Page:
Safe and Happy Fourth of July
The Administration for Children & Families wiishes you and your family a wonderful Independence Day! Here are four ways you can have a safe and happy Fourth of July.
Leave the fireworks to the professionals
Sparklers may seem harmless but they account for 31% of all injuries caused by fireworks. Play it safe by going to see one of the firework shows in your town.
If you are going to use fireworks, follow these guidelines from the Consumer Product Safety Commission's Fireworks Information Center
- Never allow young children to play with or ignite fireworks
- Avoid buying fireworks that are packaged in brown paper because this is often a sign that the fireworks were made for professional displays and that they could pose a danger to consumers
- Always have an adult supervise fireworks activities. Parents don't realize that young children suffer injuries from sparklers. Sparklers burn at temperatures of about 2,000 degrees - hot enough to melt some metals
- Never place any part of your body directly over a fireworks device when lighting the fuse. Back up to a safe distance immediately after lighting fireworks
- Never try to re-light or pick up fireworks that have not ignited fully
- Never point or throw fireworks at another person
- Keep a bucket of water or a garden hose handy in case of fire or other mishap
- Light fireworks one at a time, then move back quickly
- Never carry fireworks in a pocket or shoot them off in metal or glass containers
- After fireworks complete their burning, douse the spent device with plenty of water from a bucket or hose before discarding it to prevent a trash fire
Make sure fireworks are legal in your area before buying or using them
Avoid Foodborne Illnesses
The Fourth of July is a great time to fire up the grill, but safety precautions still apply.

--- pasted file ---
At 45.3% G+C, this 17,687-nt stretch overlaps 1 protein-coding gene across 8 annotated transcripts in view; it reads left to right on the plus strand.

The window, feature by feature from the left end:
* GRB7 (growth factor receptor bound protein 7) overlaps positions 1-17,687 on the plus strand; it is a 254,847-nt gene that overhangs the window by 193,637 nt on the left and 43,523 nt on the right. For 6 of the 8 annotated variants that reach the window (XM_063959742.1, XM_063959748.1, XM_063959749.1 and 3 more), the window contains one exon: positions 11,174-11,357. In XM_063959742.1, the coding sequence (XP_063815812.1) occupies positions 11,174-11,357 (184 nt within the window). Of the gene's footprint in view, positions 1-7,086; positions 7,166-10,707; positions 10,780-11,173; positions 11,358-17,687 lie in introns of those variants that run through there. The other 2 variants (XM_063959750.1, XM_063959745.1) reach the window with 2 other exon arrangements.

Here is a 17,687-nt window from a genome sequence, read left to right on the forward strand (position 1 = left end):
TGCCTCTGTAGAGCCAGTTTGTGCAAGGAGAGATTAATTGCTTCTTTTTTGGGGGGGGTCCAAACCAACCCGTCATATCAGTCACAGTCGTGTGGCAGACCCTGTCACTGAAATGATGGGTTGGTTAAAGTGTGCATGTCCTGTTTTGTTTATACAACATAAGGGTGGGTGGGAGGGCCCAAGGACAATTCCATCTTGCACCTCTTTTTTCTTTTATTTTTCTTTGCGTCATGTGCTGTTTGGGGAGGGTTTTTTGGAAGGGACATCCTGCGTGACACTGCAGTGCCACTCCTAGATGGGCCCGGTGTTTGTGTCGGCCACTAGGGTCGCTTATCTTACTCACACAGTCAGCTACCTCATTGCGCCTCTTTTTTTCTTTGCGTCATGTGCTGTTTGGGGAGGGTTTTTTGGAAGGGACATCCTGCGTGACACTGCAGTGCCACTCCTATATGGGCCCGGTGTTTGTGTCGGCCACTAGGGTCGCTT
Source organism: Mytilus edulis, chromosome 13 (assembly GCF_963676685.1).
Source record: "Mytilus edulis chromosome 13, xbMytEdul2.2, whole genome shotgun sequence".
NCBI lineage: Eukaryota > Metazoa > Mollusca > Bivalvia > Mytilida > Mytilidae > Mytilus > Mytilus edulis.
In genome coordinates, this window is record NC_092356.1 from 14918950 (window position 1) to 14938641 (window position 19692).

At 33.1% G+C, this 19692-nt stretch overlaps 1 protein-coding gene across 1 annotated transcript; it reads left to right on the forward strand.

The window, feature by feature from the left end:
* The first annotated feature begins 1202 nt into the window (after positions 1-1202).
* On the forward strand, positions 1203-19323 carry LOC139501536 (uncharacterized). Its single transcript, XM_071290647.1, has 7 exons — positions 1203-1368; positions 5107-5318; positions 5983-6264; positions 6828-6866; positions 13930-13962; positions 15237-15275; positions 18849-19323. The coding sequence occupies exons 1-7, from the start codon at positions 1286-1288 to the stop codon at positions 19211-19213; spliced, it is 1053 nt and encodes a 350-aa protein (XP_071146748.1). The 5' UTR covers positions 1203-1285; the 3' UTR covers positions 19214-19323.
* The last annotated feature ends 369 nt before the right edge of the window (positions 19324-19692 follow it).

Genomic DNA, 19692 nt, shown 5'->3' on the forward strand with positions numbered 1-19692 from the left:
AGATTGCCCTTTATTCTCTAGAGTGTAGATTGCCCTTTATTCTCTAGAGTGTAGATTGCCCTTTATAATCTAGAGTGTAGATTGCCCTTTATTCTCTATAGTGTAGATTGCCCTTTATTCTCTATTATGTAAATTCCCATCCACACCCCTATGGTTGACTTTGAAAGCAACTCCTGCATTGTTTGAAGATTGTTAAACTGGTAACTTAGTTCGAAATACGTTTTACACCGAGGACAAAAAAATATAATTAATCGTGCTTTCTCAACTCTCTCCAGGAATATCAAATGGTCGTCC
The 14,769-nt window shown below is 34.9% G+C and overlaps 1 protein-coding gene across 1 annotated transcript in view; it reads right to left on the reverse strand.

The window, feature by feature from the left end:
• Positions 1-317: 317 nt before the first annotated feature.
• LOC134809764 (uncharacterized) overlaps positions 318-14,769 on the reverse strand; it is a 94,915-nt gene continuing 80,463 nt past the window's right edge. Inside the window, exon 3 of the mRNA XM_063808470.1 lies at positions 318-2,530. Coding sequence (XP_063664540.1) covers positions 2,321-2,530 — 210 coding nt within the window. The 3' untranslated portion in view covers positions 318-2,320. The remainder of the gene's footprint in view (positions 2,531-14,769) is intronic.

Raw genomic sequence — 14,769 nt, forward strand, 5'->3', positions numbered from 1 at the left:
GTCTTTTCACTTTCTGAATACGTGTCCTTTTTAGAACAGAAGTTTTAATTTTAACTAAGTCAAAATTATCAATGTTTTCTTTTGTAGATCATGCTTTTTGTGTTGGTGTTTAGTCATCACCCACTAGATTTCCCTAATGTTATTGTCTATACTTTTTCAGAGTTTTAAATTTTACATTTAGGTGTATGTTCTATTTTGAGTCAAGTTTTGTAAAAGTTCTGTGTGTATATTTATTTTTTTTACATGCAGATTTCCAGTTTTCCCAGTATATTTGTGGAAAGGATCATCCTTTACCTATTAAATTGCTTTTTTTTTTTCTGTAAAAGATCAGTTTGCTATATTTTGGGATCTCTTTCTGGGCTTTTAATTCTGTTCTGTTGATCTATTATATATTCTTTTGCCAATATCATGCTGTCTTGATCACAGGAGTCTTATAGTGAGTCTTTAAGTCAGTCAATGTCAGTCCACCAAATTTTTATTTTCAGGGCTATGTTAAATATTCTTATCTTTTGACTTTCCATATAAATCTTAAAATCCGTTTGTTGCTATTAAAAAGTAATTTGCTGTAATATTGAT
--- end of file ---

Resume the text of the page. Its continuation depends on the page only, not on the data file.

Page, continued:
Bring a food thermometer and make sure to cook all meat to the proper temperature:
- raw beef, pork, lamb and veal steaks, chops, and roasts to a minimum internal temperature of 145 °F
- raw ground beef, pork, lamb, and veal to an internal temperature of 160 °F
- poultry to a safe minimum internal temperature of 165 °F
Keep cold food cold:
- when using a cooler, keep it out of the direct sun by placing it in the shade or shelter
- avoid opening the lid too often, which lets cold air out and warm air in
- pack beverages in one cooler and perishables in a separate cooler
Find more tips for preventing foodborne illnesses at foodsafety.gov.
Get Outside and Get Active
The warmer months provide a wealth of opportunities for enjoying the great outdoors. Take a nature walk and see how many different animals and plants your children can name. Go for a swim, or learn how to if you don't already know. Toss a frisbee. Letsmove.gov has many other ideas for gettuing active with your family.
Play it Cool
Raising temperatures can be more than uncomfortable, they can pose serious health risks. Young children and older adults are most at risk. follow these tips from the Centers for Disease Control and Prevention:
- Drink plenty of fluids even if you don't feel thirsty
- Schedule outdoor activities carefully
- Wear loose, lightweight, light-colored clothing and sunscreen
- Pace yourself
- Take cool showers or baths to cool down
- Do not leave children or pets in cars
- Check the local news for health and safety updates